Anticuchos
Anticuchos

Some appetizers come in a large enough serving to be suitable as a meal, as was the case with Anticuchos, two skewers of grilled beef marinated in aji panca. This was something I ordered as a dinner, and had the same sized meat serving as dinner plates, only without any side dishes. The meat was not as tender as many that are served in restaurants, but it was impressive for having an excellent flavor that tasted like "real meat" (that had not been altered by tenderizer). It was marinated, and was some of the best tasting beef I have had in Oklahoma City. It reminded me of beef I have had in steak restaurants in Mexico that was not as tender as most steaks in the U.S., but had an excellent flavor. I was very impressed with this dish, and it is one of my favorites at the restaurant.

Tamal
Tamal

The Tamal Peruano is another appetizer that can be ordered as a meal, although I would say it would satisfy a smaller appetite than would be the case with the anticuchos. This was a flavorful Latin American style tamal with chicken inside, and was not spicy but was satisfying. The salsa criolla that came with it provided some zing, but was not spicy as Mexican salsa would be. I do not expect the tamal to be offered as a free appetizer, but it is worthwhile ordering.

Pollo saltado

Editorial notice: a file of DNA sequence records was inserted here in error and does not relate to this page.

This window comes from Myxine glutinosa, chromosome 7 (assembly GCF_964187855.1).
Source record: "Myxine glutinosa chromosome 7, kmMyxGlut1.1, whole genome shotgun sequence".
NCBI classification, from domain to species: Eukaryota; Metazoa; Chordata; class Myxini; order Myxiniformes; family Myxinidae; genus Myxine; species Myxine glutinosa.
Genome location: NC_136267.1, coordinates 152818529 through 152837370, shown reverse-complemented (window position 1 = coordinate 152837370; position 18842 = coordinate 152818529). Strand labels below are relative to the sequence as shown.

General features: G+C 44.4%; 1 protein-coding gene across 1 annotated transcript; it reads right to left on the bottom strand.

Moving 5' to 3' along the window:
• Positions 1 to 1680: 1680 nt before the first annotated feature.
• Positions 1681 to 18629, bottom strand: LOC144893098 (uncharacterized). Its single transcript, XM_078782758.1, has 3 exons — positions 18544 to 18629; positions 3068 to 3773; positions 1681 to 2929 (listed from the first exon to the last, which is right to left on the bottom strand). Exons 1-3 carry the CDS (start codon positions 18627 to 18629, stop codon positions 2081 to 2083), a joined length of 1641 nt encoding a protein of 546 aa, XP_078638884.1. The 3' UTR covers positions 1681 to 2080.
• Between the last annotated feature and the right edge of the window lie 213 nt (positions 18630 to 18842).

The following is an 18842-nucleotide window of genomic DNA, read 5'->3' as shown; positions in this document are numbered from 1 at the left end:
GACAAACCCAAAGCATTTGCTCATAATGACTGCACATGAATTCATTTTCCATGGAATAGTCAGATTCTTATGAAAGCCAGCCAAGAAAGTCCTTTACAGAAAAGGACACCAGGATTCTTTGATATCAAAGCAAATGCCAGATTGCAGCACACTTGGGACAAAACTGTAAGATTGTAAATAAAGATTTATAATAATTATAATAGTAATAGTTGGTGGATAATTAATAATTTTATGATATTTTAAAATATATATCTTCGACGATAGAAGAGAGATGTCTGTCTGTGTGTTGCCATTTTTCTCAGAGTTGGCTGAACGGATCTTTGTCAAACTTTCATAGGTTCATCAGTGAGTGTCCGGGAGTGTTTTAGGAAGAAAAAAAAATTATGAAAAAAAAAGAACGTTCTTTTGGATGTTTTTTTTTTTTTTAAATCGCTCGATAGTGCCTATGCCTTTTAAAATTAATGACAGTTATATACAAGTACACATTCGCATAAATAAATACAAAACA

Pollo saltado on an early visit

Pollo Saltado is a popular Peruvian dish, and is similar to some Mexican dishes in its spiciness (which would probably be classified as being medium spicy). One of the differences between pollo saltado and most of the Mexican chicken dishes is that the Peruvian one uses soy sauce in addition to garlic as seasonings (probably due to the Chinese and Japanese influence on South America's west coast). This dish was good, though, not only because of the Asian flavorings, but also because of the excellent chicken, Latin American peppers, and the surprising (but very good) french fries cooked with the dish.

Two photos are included to show what I think is an unfortunate change in the side dishes. The pollo saltado is the same, but the rice and sauce have changed. In this plate (served in 2010) the Rice was infused with cilantro, and had an excellent flavor. It also had an excellent aji amarillo sauce to give extra flavor to the fries and the pollo saltado.

Pollo saltado
Pollo saltado on my latest visit

The pollo saltado served in 2012 (as shown in the second photo) was served with white rice and no aji amarillo sauce. Although the pollo saltado seemed to be the same, I thought it had less flavor than before (possibly because of the side dishes). Although this was my favorite dish at Inca Trail when I first tried it, this is not the case now. Still, though, it is better than most food I get in the general category of "Latin American" restaurants.

Adobo de puerco
Adobo de puerco